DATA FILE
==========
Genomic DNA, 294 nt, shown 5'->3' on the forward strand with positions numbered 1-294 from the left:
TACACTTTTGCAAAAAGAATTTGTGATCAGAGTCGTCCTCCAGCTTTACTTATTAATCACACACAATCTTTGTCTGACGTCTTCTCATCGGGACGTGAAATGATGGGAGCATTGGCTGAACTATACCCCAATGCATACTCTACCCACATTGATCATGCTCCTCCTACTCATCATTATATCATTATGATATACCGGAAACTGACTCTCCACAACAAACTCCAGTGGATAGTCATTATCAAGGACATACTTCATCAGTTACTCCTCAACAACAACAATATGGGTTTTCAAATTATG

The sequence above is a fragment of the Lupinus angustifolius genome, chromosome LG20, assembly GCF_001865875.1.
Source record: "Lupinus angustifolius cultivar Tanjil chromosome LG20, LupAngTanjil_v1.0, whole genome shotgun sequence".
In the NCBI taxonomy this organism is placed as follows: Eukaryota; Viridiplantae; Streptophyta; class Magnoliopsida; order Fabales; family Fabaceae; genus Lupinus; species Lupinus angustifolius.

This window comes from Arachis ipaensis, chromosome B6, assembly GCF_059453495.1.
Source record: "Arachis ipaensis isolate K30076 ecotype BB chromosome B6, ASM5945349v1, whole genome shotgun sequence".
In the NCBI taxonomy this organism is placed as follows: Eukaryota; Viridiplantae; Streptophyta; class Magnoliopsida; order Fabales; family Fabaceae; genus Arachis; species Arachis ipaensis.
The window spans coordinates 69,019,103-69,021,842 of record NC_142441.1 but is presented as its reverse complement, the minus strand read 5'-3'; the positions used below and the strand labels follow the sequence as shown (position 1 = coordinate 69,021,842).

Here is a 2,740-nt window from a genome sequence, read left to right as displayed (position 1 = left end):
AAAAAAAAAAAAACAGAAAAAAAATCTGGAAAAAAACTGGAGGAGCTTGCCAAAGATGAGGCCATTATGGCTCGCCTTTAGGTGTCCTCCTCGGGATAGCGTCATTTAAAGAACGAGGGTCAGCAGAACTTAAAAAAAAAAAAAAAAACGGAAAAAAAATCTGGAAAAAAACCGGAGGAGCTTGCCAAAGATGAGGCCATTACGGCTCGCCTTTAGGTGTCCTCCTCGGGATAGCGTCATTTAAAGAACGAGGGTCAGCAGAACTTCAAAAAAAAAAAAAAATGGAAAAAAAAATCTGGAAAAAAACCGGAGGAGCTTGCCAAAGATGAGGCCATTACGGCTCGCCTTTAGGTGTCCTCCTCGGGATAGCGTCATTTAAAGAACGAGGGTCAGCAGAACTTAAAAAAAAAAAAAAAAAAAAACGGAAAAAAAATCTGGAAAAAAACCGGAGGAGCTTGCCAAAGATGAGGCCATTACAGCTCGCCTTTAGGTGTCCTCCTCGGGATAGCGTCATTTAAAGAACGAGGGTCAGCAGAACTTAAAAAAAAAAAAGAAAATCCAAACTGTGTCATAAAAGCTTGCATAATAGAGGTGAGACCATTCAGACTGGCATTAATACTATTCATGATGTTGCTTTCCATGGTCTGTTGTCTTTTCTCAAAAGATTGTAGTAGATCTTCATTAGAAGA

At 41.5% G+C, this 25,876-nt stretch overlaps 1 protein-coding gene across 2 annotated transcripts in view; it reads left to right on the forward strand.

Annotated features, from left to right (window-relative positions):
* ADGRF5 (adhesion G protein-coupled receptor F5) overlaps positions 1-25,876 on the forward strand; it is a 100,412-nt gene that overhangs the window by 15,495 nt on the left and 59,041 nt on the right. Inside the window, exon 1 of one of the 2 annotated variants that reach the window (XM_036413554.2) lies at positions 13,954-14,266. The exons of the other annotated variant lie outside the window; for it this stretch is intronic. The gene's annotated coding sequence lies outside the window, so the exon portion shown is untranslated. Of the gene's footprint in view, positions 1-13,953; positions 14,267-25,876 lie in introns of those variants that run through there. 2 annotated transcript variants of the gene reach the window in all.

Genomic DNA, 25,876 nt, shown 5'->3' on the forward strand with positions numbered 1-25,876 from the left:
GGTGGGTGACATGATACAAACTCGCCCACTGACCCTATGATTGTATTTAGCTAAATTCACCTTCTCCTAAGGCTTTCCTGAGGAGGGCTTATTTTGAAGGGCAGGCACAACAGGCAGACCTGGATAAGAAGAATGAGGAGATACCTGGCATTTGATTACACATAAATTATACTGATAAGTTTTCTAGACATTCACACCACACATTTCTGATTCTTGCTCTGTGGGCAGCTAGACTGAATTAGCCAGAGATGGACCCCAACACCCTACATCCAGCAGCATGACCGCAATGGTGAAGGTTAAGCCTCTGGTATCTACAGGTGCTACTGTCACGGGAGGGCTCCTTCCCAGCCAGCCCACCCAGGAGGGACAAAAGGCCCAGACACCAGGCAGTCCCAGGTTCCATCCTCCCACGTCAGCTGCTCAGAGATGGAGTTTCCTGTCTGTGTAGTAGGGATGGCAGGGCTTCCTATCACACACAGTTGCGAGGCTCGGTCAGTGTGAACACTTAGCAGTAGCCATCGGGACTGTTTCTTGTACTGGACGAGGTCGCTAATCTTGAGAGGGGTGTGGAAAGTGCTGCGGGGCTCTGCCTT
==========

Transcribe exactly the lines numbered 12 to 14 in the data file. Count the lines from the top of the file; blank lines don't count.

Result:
At 41.5% G+C, this 25,876-nt stretch overlaps 1 protein-coding gene across 2 annotated transcripts in view; it reads left to right on the forward strand.

Annotated features, from left to right (window-relative positions):
* ADGRF5 (adhesion G protein-coupled receptor F5) overlaps positions 1-25,876 on the forward strand; it is a 100,412-nt gene that overhangs the window by 15,495 nt on the left and 59,041 nt on the right. Inside the window, exon 1 of one of the 2 annotated variants that reach the window (XM_036413554.2) lies at positions 13,954-14,266. The exons of the other annotated variant lie outside the window; for it this stretch is intronic. The gene's annotated coding sequence lies outside the window, so the exon portion shown is untranslated. Of the gene's footprint in view, positions 1-13,953; positions 14,267-25,876 lie in introns of those variants that run through there. 2 annotated transcript variants of the gene reach the window in all.